WalMart.com Debuts College Textbooks

Share this article:
Walmart.com yesterday announced its foray into the college textbook market.


The Web division for the world's largest retailer has extended a relationship with books retail firm Books-A-Million Inc., which has supplied Walmart.com with novels and other literary books in the past.


Terms of the relationship were not disclosed.


Books-A-Million operates 202 retail stores and has been running an e-commerce initiative since 1999. It will fulfill Walmart.com orders out of its warehouse near Books-A-Million headquarters in Birmingham, AL.


Meanwhile, many dot-com college textbook entries such as Textbooks.com and Varsity.com have failed.


However, Walmart.com believes that its new initiative is a low-risk situation because it does not have to undertake fulfillment and inventory expenses while leveraging its strong brand.


"One of the reasons we got into textbooks is because our customers were asking for it," said Cynthia Lin, a spokeswoman for Walmart.com. "We received a ton of e-mail from people requesting that we add this service."


The marketing done to support the channel during this back-to-school period has yet to be decided, although it did receive high-visibility treatment at the www.walmart.com home page this week, Lin said.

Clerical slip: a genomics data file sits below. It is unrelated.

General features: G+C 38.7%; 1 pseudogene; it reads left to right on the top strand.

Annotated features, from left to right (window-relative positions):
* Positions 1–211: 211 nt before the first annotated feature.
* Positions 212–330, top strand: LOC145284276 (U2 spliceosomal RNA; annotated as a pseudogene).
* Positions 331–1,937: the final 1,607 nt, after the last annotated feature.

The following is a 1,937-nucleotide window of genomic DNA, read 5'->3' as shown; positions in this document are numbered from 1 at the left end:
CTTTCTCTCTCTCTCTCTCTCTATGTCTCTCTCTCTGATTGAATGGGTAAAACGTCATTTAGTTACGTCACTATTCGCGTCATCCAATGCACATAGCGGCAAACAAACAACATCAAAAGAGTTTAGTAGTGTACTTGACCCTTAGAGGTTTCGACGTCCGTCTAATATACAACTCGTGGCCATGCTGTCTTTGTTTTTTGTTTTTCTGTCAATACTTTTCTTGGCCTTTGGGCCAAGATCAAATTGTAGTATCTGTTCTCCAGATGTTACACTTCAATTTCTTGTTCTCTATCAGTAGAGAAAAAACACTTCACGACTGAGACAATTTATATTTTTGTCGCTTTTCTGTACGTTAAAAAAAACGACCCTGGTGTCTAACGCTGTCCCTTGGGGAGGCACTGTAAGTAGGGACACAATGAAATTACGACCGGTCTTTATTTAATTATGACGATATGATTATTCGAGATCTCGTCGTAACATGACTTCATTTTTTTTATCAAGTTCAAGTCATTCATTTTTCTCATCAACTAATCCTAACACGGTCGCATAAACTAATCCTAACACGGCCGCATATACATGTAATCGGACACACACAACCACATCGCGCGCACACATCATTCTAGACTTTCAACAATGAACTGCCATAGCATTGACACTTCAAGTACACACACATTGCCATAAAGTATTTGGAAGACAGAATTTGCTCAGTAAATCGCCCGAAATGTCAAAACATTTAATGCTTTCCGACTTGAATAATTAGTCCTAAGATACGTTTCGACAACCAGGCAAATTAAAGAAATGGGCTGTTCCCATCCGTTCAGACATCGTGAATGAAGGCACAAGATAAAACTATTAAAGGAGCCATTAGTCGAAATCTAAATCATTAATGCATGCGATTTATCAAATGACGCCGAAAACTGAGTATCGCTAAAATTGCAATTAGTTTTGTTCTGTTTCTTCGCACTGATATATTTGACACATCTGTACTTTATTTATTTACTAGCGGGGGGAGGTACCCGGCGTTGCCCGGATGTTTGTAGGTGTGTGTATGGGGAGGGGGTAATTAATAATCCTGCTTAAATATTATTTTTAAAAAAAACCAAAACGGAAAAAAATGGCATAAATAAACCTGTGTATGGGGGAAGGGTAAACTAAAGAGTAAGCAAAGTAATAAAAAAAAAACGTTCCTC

Share this article:
You must be a registered member of Direct Marketing News to post a comment.
close

Next Article in Digital Marketing

Follow us on Twitter @dmnews

Latest Jobs:

Featured Listings

More in Digital Marketing

Hallmark Takes Baby Steps to a New Brand

Hallmark Takes Baby Steps to a New Brand

The company relied on digital to get its growing children's apparel brand off of the ground.

One Third of Americans' Social Media Time Is Spent on Facebook

One Third of Americans' Social Media Time Is ...

Pandora, meanwhile, attracts more user time but far fewer digital advertisng dollars, says a study.

News Corp. Chief Brands Google an 'Unaccountable Bureaucracy'

News Corp. Chief Brands Google an 'Unaccountable Bureaucracy'

Robert Thomson warns the EU that an antitrust deal with Google will lead to a decrease in competitive options for marketers and an increase in piracy.